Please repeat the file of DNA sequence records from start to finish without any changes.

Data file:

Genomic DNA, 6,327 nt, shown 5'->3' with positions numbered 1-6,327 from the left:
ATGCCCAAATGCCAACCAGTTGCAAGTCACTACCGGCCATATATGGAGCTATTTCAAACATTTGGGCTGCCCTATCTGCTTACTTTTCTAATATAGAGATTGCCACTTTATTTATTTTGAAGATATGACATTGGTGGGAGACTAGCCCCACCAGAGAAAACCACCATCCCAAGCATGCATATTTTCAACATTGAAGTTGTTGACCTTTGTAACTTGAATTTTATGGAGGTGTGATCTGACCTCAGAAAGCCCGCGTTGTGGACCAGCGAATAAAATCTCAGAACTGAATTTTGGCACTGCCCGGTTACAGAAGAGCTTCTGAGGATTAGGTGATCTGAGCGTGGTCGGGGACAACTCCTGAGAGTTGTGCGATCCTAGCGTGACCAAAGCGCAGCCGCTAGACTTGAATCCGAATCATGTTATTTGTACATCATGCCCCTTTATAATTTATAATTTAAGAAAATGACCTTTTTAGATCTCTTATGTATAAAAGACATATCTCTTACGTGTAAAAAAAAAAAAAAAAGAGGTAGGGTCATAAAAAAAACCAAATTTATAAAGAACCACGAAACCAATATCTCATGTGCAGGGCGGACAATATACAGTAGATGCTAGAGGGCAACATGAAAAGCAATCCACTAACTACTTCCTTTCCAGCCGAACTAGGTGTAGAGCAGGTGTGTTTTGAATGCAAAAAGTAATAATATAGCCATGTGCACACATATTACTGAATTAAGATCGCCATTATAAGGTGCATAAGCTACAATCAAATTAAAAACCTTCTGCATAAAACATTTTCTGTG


Genomic DNA, 6,327 nt, shown 5'->3' with positions numbered 1-6,327 from the left:
ATGCCCAAATGCCAACCAGTTGCAAGTCACTACCGGCCATATATGGAGCTATTTCAAACATTTGGGCTGCCCTATCTGCTTACTTTTCTAATATAGAGATTGCCACTTTATTTATTTTGAAGATATGACATTGGTGGGAGACTAGCCCCACCAGAGAAAACCACCATCCCAAGCATGCATATTTTCAACATTGAAGTTGTTGACCTTTGTAACTTGAATTTTATGGAGGTGTGATCTGACCTCAGAAAGCCCGCGTTGTGGACCAGCGAATAAAATCTCAGAACTGAATTTTGGCACTGCCCGGTTACAGAAGAGCTTCTGAGGATTAGGTGATCTGAGCGTGGTCGGGGACAACTCCTGAGAGTTGTGCGATCCTAGCGTGACCAAAGCGCAGCCGCTAGACTTGAATCCGAATCATGTTATTTGTACATCATGCCCCTTTATAATTTATAATTTAAGAAAATGACCTTTTTAGATCTCTTATGTATAAAAGACATATCTCTTACGTGTAAAAAAAAAAAAAAAAGAGGTAGGGTCATAAAAAAAACCAAATTTATAAAGAACCACGAAACCAATATCTCATGTGCAGGGCGGACAATATACAGTAGATGCTAGAGGGCAACATGAAAAGCAATCCACTAACTACTTCCTTTCCAGCCGAACTAGGTGTAGAGCAGGTGTGTTTTGAATGCAAAAAGTAATAATATAGCCATGTGCACACATATTACTGAATTAAGATCGCCATTATAAGGTGCATAAGCTACAATCAAATTAAAAACCTTCTGCATAAAACATTTTCTGTG